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Is Soy Bad for Me?

In recent years, soy has developed a bit of a bad reputation. One reason is that many foods containing soy are also high in sodium which can cause increased fluid retention, putting additional pressure on the heart. A diet with too much sodium can also increase an individual’s risk for strokes, heart disease, kidney disease, and more.


Soy also contains plenty of isoflavones, a controversial nutritional compound that has been linked to both positive and negative physical effects. In some observational studies, it’s been shown to reduce risks for breast cancer. However, this benefit may be dependent on an individual’s ability to digest isoflavones and convert them into a usable product.  


So, is soy bad for us? The more we learn about soy, the more nutritionists and researchers realize that soy and soy products may not be as bad as they once believed. Today, we’ll cut through the misinformation and focus on soy’s true nutritional profile, so you can decide for yourself whether it’s worthy of inclusion in your diet.


Is Soy Healthy? 3 Benefits to Consider

One of the reasons why soy is so complex is because of how it’s studied. Many studies focus on comparing Asian and Western diets, since the typical Asian diet is rich in soy while the Western diet is not. This has led to conclusions being drawn that are not supported when they are examined in a clinical research setting.


For example, some people believe that soy offers benefits to long-term cognition and memory. However, clinical studies have yielded contradictory and inconclusive results.


Here are some benefits that have been proven.



Some people treat soy like a miracle health food and attribute a variety of positive effects to its consumption. These positive effects, which are difficult to prove, are mostly due to soy’s high concentration of isoflavones, which function in a similar way to the human hormone estrogen.


Isoflavones are a plant estrogen (phytoestrogen), which allows them to bind to human estrogen receptors. In the past, soy has been thought to boost estrogen production, leading to either positive or negative effects, depending on the situation. For example, a woman suffering from hot flashes has been shown to benefit from increased estrogen production. But, in men, this is generally not a desired outcome.


Isoflavones have also been shown to offer the following benefits:


  • Lower insulin resistance
  • Improved fertility in women
  • Improved bone health
  • Reduced risk for breast cancer


Even without all the health benefits from isoflavones, soy is still a beneficial food since it’s so rich in protein, with all the essential amino acids your body needs. Typically, plant-based proteins do not contain this many amino acids, making soy a valuable addition to your diet. 

One 100 gram serving of tofu offers 8 grams of protein and only 70 calories, making it one of the most protein-dense foods around.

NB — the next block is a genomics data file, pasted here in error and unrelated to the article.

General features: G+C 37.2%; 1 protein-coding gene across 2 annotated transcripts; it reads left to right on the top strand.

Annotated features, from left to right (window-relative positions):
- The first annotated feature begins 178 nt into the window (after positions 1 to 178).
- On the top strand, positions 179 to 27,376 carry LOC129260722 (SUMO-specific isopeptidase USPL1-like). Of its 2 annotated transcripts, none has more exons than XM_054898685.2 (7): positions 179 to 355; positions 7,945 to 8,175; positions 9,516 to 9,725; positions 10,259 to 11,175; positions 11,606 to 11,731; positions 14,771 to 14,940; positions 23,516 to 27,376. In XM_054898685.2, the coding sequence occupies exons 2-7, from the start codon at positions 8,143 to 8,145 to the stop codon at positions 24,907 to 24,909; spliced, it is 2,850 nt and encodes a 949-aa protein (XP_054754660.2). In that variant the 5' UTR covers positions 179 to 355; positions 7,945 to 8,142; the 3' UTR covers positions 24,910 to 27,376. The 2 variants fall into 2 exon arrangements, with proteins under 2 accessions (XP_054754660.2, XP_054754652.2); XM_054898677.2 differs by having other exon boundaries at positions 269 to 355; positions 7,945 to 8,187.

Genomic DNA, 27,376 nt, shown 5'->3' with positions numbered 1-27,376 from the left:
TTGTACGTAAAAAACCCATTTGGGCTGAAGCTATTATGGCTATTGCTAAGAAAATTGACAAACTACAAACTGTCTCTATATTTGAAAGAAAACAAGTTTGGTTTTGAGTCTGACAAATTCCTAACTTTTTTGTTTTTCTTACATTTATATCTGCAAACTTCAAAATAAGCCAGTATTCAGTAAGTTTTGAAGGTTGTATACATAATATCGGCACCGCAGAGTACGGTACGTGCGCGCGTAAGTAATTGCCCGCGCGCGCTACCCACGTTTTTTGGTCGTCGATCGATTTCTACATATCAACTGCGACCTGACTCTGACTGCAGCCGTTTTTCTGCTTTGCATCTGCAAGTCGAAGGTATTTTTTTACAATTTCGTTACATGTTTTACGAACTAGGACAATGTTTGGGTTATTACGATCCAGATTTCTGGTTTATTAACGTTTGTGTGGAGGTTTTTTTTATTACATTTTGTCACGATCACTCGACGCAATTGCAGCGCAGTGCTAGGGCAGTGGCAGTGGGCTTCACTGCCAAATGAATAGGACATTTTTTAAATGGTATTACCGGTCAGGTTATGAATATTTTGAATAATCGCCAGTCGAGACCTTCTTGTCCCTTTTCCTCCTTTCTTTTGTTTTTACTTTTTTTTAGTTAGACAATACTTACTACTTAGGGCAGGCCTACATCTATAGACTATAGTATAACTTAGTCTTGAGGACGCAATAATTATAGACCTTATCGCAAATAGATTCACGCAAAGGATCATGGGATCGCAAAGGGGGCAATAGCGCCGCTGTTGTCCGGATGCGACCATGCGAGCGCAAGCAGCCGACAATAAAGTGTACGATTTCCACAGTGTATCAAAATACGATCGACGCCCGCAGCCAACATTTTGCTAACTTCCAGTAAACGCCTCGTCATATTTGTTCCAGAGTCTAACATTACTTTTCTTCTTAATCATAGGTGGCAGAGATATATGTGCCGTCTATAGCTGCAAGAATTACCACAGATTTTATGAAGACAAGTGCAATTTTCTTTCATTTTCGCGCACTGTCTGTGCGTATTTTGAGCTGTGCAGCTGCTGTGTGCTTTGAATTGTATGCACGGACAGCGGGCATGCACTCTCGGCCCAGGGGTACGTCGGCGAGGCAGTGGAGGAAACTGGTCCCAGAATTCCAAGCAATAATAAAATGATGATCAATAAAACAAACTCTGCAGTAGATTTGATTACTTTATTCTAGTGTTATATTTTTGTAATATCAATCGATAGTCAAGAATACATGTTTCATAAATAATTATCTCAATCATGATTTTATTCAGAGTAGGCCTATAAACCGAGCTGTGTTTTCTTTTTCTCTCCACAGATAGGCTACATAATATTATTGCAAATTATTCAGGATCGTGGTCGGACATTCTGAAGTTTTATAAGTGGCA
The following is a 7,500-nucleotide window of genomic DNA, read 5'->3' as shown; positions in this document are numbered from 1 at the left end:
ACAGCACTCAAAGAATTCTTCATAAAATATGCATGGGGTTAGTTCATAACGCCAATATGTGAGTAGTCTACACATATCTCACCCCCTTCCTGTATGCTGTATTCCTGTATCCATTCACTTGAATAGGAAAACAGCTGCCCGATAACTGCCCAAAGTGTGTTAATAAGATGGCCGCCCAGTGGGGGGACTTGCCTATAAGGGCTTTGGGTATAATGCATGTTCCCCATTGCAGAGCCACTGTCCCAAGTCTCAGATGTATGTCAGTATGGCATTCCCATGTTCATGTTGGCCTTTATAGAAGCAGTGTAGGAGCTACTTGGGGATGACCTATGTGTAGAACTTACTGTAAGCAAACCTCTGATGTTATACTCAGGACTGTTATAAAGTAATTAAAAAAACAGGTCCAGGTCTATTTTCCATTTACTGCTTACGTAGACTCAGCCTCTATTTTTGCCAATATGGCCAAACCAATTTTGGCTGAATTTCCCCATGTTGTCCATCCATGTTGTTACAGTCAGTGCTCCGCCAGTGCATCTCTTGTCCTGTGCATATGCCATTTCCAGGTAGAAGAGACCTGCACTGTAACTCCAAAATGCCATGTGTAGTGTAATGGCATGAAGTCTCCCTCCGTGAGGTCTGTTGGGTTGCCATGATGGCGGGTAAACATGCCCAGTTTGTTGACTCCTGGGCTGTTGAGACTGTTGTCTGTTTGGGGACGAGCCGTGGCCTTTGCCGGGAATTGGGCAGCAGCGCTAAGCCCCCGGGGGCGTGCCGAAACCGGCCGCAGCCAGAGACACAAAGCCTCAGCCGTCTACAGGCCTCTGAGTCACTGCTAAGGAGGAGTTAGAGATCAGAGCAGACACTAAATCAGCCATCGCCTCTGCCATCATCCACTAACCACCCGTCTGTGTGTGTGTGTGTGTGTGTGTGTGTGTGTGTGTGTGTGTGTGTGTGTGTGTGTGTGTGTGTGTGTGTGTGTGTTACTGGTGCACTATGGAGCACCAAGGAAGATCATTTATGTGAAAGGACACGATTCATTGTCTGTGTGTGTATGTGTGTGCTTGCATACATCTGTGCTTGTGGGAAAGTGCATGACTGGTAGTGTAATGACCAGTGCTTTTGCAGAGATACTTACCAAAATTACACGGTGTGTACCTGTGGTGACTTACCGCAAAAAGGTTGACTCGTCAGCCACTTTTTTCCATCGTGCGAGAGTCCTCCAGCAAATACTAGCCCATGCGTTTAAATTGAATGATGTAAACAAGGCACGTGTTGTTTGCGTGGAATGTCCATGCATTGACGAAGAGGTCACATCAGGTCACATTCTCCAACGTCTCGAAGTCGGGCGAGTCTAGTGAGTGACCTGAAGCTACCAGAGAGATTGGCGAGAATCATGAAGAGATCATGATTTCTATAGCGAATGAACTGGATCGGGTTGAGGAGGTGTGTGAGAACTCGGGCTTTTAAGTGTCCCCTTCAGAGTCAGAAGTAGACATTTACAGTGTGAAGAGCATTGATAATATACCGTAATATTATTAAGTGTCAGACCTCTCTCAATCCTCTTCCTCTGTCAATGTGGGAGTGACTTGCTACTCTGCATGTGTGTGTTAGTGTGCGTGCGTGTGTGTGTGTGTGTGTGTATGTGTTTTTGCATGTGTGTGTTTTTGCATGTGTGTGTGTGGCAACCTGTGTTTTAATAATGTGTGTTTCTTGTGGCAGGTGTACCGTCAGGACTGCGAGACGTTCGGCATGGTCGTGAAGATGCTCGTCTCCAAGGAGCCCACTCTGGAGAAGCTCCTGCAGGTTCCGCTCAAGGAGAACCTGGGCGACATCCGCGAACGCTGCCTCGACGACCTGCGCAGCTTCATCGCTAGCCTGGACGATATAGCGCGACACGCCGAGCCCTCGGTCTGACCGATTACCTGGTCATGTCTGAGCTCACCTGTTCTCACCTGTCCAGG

In addition to protein, soy contains lots of other nutrients, like manganese, copper, calcium, phosphorus, iron, zinc, and selenium. These nutrients are available in quantities ranging from 6-31% of our required daily intake.

The Potential Drawbacks of Soy

Despite their many benefits, there are some drawbacks to consuming soy. These aren’t dealbreakers, but they should be considered when you consume these foods.


Estrogen Disruption

Due to soy’s phytoestrogen content, it’s advised that people who are sensitive to estrogens, such as those with estrogen-sensitive breast tumors or infants, should limit their soy consumption.



Antinutrients are a type of plant compound that can limit the absorption of certain types of nutrients in our digestive system. Soy contains two primary antinutrients:

  • Trypsin inhibitors, which block the trypsin enzyme that we need to digest protein
  • Phytates, which can reduce the absorption of some minerals like zinc and iron

However, sprouting or fermenting soybeans before eating them helps to neutralize these antinutrients, limiting their effects by up to 81%.

Should You Eat Soy?

When you think about eating soy, an important factor to consider is what type of food you’re eating. Since soy is so malleable, it can be processed into many different shapes and forms. However, it’s best to stick with soy products that are minimally processed, like edamame and tofu. Products like soy-based meat replacements or soy-based protein powders will always be less nutrient-dense.


If you’re able to stick to eating minimally processed soy products, especially those that have been fermented or sprouted, soy has the potential to offer a myriad of health benefits.


How does your body react to soy? If you don’t know already, take a DNA nutrition test from GenoPalate to find out. 

Try it today to see how your body reacts to soy, as well as more than 100+ other foods. 


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